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The Genius of John Bellairs’s The House With A Clock In Its Walls


The Genius of John Bellairs’s The House With A Clock In Its Walls

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The Genius of John Bellairs’s The House With A Clock In Its Walls


Published on September 21, 2018


There’s a particular kind of nostalgia that smells like burning autumn leaves on an overcast day. It sounds like a static-filled radio station playing Brylcreem advertisements in the other room. It feels like a scratchy wool blanket. It looks like a wood-paneled library stuffed with leather-bound books.

This is the flavor of occult nostalgia conjured up by author John Bellairs and his illustrator, Edward Gorey, in their middle grade gothic New Zebedee books featuring low-key poker-playing wizards, portents of the apocalypse, gloomy weather, and some of the most complicated names this side of the list of ingredients on a packet of Twinkies.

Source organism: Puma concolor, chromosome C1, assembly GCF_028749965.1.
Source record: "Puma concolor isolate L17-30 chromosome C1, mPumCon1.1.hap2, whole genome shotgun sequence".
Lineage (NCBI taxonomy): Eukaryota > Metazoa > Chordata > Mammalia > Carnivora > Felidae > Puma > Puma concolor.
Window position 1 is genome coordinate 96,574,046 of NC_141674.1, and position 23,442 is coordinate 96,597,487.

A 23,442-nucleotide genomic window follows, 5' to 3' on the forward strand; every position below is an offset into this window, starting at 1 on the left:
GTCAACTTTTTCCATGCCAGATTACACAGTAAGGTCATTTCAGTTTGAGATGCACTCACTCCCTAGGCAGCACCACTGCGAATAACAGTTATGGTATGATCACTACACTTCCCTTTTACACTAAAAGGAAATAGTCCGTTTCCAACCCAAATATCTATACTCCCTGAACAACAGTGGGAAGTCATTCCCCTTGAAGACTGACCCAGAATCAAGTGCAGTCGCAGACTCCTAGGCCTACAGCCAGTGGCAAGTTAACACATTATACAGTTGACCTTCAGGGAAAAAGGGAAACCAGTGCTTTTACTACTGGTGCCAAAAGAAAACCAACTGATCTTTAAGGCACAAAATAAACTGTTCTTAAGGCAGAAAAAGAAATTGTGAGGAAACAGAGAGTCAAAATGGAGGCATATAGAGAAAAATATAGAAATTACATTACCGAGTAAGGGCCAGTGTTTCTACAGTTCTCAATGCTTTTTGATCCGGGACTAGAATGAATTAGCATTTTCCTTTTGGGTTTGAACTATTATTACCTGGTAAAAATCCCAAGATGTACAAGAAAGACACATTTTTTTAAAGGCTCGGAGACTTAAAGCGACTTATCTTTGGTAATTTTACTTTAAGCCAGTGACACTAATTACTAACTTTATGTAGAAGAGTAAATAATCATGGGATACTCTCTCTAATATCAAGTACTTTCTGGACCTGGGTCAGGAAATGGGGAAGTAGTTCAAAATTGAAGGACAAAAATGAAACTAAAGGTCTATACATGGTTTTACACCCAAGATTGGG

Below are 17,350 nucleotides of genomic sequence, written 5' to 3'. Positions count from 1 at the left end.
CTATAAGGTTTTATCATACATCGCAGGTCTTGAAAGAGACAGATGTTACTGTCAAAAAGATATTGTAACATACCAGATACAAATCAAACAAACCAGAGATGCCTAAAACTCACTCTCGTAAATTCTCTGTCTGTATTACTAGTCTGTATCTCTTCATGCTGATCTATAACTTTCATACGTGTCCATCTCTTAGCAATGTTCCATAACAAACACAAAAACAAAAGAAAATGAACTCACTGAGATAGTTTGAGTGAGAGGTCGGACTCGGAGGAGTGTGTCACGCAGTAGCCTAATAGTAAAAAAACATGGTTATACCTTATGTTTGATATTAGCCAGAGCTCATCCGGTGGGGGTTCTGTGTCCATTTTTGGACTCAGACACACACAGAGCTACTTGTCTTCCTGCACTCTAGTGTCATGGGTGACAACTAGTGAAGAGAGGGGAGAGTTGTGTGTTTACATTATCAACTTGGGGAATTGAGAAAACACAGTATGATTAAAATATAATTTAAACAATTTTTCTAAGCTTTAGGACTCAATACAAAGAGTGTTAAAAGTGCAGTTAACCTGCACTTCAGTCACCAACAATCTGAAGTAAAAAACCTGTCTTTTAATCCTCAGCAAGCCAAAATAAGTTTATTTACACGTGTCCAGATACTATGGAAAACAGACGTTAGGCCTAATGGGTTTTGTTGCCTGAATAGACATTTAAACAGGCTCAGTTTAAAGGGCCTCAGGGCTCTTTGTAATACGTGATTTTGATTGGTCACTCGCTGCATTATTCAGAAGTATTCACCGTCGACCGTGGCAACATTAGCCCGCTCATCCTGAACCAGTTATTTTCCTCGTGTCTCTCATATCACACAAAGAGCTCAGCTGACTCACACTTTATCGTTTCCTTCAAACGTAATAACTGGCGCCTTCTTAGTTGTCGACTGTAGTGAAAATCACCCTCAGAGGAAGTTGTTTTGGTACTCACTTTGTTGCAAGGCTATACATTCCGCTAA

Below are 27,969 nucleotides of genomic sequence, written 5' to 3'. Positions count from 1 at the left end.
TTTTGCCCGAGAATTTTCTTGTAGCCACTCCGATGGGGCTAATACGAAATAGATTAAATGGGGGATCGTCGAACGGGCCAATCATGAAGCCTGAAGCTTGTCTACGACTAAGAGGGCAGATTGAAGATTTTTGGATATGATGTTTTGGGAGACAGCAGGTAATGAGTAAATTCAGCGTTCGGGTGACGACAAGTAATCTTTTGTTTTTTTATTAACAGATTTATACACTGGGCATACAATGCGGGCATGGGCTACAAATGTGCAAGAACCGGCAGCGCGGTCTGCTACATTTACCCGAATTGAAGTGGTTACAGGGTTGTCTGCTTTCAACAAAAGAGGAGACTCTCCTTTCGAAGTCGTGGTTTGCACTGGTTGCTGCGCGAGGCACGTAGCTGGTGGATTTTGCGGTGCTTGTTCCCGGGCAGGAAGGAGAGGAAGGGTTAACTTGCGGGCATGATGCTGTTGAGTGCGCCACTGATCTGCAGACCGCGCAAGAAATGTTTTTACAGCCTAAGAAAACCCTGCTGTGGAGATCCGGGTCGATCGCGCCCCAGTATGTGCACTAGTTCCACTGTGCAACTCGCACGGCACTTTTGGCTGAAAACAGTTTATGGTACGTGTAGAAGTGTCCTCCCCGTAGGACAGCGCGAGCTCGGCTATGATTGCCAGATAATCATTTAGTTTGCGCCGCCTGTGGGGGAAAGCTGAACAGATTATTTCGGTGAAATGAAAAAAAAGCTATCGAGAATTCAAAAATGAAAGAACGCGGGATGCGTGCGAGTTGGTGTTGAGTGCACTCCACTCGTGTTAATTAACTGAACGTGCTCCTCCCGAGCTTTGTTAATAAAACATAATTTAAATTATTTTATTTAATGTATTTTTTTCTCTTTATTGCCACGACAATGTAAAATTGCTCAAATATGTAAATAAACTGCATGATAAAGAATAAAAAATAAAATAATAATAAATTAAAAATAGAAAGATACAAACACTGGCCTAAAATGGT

To a purist, there are really only three New Zebedee books that count: The House with a Clock in Its Walls (1973), The Figure in the Shadows (1975), and The Letter, the Witch, and the Ring (1976). After that, it would be 1993 before another New Zebedee book appeared, and this one would be authored by Brad Strickland based on an unfinished manuscript by Bellairs, who left behind two unfinished manuscripts and two one-page outlines that would become the next three New Zebedee books. Ultimately, the series would total twelve volumes, but the first is the one that captured lightning in a bottle and is, as far as I’m concerned, the only one that counts.